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Proclaiming the Gospel

Evangelism and missions propels the wisdom and power of God. Christians, when we proclaim the message of Christ crucified, in absolute reliance upon the Holy Spirit of God, to our neighbors and to the nations God will be magnified. And it is our great privilege and responsibility to bring this message to those individuals who are not worshiping Christ as Savior and Lord. 

When the apostle Paul first entered Corinth, he committed his full attention to proclaiming Christ crucified to the citizens; and God graciously saved those who believed his message (1 Cor. 1:21). Paul described his initial efforts in a letter he sent to the Corinthians (1 Cor. 2:1-5). His description has left a pattern for us to follow as we endeavor to proclaim Jesus to others.

Paul was plain spoken when he declared the gospel: "And when I came to you, I did not come with superiority of speech or of wisdom, proclaiming to you the testimony of God" (1 Cor. 2:1).He didn't use big words. He didn't use manipulative tactics. He spoke plainly and pointedly. We would do well to remember his approach when sharing the gospel. We don't need large vocabularies or slick presentations. We need to speak plainly about who Jesus is and why He came. 

The manner in which he spoke is not the only thing that Paul described about the message he gave; he also described the content: "For I determined to know nothing among you except Christ, and Him crucified" (1 Cor. 2:2). He could have taught them many things from the Scriptures, but he focused on the most important subject. He told them, "Christ died for our sins according to the Scriptures, and that He was buried, and that He was raised on the thrid day according ot the Scriptures" (1 Cor. 15:3-4). This was Paul's message. This is our message. Until non-believers come to faith in Christ we have nothing else to tell them.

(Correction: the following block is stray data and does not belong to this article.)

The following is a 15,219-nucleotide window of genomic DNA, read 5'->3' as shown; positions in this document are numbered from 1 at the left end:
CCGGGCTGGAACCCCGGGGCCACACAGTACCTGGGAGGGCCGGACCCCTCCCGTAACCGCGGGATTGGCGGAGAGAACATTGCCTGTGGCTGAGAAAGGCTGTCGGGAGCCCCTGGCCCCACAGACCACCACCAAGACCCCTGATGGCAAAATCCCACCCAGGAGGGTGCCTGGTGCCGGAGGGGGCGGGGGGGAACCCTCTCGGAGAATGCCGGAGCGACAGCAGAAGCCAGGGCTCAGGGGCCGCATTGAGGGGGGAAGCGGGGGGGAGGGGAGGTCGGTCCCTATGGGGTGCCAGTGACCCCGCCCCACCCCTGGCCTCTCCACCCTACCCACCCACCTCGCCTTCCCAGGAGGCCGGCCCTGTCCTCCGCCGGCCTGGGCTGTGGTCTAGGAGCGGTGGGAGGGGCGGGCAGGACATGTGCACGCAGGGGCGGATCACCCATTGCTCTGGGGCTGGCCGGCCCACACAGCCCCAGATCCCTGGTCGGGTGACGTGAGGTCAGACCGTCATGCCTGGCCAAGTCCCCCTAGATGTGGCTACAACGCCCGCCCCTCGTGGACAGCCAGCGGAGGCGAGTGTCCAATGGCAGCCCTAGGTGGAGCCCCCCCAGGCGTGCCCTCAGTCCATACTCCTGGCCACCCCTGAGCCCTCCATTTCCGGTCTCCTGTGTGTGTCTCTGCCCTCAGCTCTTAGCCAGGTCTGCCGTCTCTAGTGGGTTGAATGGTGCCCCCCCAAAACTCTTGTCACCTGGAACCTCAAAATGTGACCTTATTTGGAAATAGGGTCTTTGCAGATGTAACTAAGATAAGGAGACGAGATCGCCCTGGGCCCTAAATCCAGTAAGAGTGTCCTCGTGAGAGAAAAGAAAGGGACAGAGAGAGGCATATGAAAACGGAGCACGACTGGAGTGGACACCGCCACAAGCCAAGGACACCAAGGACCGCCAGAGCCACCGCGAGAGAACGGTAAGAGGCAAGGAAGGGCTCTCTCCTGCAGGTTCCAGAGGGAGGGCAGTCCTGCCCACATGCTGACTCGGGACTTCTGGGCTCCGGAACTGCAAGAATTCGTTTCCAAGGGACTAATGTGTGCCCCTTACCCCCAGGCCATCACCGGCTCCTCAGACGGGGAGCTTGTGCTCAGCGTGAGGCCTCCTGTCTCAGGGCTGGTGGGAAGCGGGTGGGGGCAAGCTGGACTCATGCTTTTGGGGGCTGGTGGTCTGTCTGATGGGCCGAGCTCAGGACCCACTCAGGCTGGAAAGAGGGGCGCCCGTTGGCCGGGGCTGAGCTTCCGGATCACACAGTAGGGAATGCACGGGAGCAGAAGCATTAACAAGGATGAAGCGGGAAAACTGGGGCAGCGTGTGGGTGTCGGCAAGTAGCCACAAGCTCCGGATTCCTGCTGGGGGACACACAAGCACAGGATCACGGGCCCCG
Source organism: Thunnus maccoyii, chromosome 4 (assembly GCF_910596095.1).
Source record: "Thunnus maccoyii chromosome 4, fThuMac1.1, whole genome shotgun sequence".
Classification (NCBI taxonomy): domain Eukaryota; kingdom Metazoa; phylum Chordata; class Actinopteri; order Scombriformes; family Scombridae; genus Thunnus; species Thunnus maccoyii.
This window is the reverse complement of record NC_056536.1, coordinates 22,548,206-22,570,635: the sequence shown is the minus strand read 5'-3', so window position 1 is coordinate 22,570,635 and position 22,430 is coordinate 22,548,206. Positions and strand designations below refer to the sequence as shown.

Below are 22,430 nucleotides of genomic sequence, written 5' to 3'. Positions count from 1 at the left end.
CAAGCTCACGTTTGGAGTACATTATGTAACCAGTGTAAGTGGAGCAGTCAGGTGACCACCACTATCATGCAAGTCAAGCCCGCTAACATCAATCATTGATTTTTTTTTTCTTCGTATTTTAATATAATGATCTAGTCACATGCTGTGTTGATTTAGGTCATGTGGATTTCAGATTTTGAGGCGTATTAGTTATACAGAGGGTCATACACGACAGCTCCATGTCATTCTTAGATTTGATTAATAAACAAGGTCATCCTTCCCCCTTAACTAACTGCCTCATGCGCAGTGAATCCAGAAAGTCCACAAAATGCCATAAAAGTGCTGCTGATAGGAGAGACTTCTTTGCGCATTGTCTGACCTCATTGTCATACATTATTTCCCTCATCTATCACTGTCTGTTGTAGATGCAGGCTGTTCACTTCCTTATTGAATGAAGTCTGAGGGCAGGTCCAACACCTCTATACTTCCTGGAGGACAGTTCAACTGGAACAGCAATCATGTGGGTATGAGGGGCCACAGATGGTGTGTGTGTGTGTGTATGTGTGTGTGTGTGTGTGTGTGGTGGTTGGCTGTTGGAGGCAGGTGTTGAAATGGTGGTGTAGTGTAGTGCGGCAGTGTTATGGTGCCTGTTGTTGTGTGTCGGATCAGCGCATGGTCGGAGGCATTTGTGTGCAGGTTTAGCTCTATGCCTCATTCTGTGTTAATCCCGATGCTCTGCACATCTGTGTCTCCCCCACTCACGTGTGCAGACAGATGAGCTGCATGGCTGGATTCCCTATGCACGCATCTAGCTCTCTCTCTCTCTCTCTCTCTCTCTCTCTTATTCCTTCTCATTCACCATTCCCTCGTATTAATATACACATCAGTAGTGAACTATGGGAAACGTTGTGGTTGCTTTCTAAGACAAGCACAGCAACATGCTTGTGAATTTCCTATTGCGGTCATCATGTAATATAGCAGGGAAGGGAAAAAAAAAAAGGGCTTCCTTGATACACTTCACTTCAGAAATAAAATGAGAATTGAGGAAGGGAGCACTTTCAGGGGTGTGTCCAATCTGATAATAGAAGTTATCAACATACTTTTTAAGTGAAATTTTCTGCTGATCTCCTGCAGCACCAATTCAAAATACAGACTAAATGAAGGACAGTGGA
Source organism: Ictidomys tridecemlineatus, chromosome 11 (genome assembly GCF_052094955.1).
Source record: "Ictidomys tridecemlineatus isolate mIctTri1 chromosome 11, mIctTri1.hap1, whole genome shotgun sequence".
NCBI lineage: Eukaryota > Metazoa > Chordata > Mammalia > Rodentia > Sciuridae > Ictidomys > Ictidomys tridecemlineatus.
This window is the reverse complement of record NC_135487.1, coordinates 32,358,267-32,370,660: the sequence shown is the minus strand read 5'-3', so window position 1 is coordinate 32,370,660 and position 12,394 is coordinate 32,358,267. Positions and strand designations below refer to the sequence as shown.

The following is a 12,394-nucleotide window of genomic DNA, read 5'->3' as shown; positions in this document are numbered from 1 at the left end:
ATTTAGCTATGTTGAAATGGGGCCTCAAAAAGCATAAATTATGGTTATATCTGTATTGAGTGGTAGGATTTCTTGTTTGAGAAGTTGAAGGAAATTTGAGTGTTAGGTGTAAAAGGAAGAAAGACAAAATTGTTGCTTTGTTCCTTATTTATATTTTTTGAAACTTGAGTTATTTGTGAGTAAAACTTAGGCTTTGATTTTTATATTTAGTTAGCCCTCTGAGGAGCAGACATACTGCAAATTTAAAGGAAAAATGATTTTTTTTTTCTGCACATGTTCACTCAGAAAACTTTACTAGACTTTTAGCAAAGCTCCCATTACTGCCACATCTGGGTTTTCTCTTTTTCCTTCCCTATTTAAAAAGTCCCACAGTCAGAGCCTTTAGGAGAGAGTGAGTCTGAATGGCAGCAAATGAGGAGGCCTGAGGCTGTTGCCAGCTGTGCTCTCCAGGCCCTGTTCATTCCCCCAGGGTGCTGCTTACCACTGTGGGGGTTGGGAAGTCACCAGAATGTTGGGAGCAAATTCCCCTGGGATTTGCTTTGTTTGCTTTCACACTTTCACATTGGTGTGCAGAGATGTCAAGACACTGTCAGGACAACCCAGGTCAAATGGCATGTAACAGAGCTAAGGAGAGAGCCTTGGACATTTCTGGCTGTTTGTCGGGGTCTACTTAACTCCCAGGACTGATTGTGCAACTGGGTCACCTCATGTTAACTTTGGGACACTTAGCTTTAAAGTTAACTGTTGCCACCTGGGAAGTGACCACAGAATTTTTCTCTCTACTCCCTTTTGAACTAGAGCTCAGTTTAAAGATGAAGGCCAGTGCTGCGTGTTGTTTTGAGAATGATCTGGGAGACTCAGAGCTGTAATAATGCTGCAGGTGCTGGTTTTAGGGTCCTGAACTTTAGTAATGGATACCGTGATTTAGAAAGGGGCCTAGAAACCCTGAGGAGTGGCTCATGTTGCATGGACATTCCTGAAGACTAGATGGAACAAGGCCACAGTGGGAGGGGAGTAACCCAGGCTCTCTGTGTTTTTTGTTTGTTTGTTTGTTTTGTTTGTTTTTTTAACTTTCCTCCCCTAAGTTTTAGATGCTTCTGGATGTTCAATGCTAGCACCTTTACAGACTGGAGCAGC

Paul's message was accompanied by a particular mindset. He did not rely on his own abilities to convert the Corinthians to faith in Christ. Instead he trusted in the Holy Spirit: "I was with you in weakness and in fear and in much trembling, and my message and my preaching were not in persuasive words of wisdom, but in demonstration of the Spirit and power" (1 Cor. 2:3-4). We do not convert our neighbors to faith in Christ; the Holy Spirit does. Jesus told His disciples that when the Holy Spirit comes, "He will convict the world of sin, righteousness, and judgment" (John 16:8).

Do you consider yourself weak? God can use you. Are you fearful when speaking to others? God can use you. Do you tremble at the thought of proclaiming the gospel, or  do you tremble when you are proclaiming the gospel? God can use you. He uses "the weak things of the world to shame the things which are strong" (1 Cor. 1:27). Brothers and sisters, we do not save sinners. Put your confidence in the Holy Spirit. 

Why did Paul speak plainly and rely upon the Holy Spirit to convert the Corinthians? He wanted the Corinthians to trust in God alone for salvation: "so that your faith would not rest on the wisdom of men, but on the power of God" (1 Cor. 2:5). Paul was not trying to gain worshipers. He wanted the Corinthians to worship God. We should talk to our neighbors about Jesus because we want them to worship God. We should give to missions or go as missionaries so that new people in new places will worship God. Everything we do should be for the glory of God in Christ Jesus. 


1. Make plans to go, this week, to talk to one neighbor about Jesus. Pray that God will help you to speak clearly, and pray that He would save your neighbor. 

2. Give thanks to God for the people who spoke the gospel to you. 

3. Set aside time to tell your children the gospel message. Speak in a simple, plain, pointed way.